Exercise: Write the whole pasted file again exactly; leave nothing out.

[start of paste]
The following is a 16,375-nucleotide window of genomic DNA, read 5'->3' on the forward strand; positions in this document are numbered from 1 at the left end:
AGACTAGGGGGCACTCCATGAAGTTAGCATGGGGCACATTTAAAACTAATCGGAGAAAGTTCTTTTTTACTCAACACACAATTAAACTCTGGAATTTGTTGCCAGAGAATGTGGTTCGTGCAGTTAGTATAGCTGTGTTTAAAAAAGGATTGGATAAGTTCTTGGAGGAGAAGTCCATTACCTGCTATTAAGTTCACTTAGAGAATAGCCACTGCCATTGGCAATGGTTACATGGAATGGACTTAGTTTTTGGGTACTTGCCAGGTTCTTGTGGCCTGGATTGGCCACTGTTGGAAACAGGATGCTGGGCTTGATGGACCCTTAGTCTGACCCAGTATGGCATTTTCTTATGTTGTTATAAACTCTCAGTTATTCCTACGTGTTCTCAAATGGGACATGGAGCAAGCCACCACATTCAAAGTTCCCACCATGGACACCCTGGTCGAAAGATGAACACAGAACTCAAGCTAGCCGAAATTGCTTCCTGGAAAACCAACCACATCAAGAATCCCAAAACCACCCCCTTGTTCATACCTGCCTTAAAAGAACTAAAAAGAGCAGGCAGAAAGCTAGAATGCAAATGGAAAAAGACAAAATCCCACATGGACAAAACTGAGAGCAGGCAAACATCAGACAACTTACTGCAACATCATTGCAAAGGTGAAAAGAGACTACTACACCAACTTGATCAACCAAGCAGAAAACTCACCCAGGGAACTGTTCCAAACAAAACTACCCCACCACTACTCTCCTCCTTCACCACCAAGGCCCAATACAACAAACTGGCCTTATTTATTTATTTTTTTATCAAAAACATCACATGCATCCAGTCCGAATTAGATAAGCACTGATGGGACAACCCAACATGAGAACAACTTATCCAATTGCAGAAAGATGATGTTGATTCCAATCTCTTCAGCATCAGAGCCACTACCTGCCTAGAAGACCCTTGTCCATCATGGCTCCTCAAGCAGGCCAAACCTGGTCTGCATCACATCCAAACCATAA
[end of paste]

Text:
The following is a 16,375-nucleotide window of genomic DNA, read 5'->3' on the forward strand; positions in this document are numbered from 1 at the left end:
AGACTAGGGGGCACTCCATGAAGTTAGCATGGGGCACATTTAAAACTAATCGGAGAAAGTTCTTTTTTACTCAACACACAATTAAACTCTGGAATTTGTTGCCAGAGAATGTGGTTCGTGCAGTTAGTATAGCTGTGTTTAAAAAAGGATTGGATAAGTTCTTGGAGGAGAAGTCCATTACCTGCTATTAAGTTCACTTAGAGAATAGCCACTGCCATTGGCAATGGTTACATGGAATGGACTTAGTTTTTGGGTACTTGCCAGGTTCTTGTGGCCTGGATTGGCCACTGTTGGAAACAGGATGCTGGGCTTGATGGACCCTTAGTCTGACCCAGTATGGCATTTTCTTATGTTGTTATAAACTCTCAGTTATTCCTACGTGTTCTCAAATGGGACATGGAGCAAGCCACCACATTCAAAGTTCCCACCATGGACACCCTGGTCGAAAGATGAACACAGAACTCAAGCTAGCCGAAATTGCTTCCTGGAAAACCAACCACATCAAGAATCCCAAAACCACCCCCTTGTTCATACCTGCCTTAAAAGAACTAAAAAGAGCAGGCAGAAAGCTAGAATGCAAATGGAAAAAGACAAAATCCCACATGGACAAAACTGAGAGCAGGCAAACATCAGACAACTTACTGCAACATCATTGCAAAGGTGAAAAGAGACTACTACACCAACTTGATCAACCAAGCAGAAAACTCACCCAGGGAACTGTTCCAAACAAAACTACCCCACCACTACTCTCCTCCTTCACCACCAAGGCCCAATACAACAAACTGGCCTTATTTATTTATTTTTTTATCAAAAACATCACATGCATCCAGTCCGAATTAGATAAGCACTGATGGGACAACCCAACATGAGAACAACTTATCCAATTGCAGAAAGATGATGTTGATTCCAATCTCTTCAGCATCAGAGCCACTACCTGCCTAGAAGACCCTTGTCCATCATGGCTCCTCAAGCAGGCCAAACCTGGTCTGCATCACATCCAAACCATAA